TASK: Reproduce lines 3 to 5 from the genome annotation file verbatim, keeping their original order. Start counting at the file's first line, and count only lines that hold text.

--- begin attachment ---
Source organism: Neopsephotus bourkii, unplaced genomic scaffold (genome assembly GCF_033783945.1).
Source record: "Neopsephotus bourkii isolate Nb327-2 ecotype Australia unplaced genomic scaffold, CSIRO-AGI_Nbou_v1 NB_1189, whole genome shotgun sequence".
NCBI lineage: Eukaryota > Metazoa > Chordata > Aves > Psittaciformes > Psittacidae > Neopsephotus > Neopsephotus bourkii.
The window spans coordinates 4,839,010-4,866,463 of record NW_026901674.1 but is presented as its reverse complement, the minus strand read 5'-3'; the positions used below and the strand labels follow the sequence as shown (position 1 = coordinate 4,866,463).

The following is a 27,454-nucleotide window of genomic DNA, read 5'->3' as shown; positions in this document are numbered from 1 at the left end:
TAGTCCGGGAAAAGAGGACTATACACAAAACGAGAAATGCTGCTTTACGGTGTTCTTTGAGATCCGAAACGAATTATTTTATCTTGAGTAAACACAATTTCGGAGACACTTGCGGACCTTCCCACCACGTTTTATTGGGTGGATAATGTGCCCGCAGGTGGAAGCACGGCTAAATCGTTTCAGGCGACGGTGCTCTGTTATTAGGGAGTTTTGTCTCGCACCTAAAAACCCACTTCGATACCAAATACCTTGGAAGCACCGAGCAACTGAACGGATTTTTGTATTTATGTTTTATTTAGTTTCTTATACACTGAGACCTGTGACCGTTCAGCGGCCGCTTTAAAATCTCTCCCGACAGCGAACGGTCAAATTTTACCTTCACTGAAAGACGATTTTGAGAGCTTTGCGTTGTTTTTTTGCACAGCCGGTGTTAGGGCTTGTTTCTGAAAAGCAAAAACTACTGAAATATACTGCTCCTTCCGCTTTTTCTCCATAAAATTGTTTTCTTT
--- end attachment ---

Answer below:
NCBI lineage: Eukaryota > Metazoa > Chordata > Aves > Psittaciformes > Psittacidae > Neopsephotus > Neopsephotus bourkii.
The window spans coordinates 4,839,010-4,866,463 of record NW_026901674.1 but is presented as its reverse complement, the minus strand read 5'-3'; the positions used below and the strand labels follow the sequence as shown (position 1 = coordinate 4,866,463).

The following is a 27,454-nucleotide window of genomic DNA, read 5'->3' as shown; positions in this document are numbered from 1 at the left end: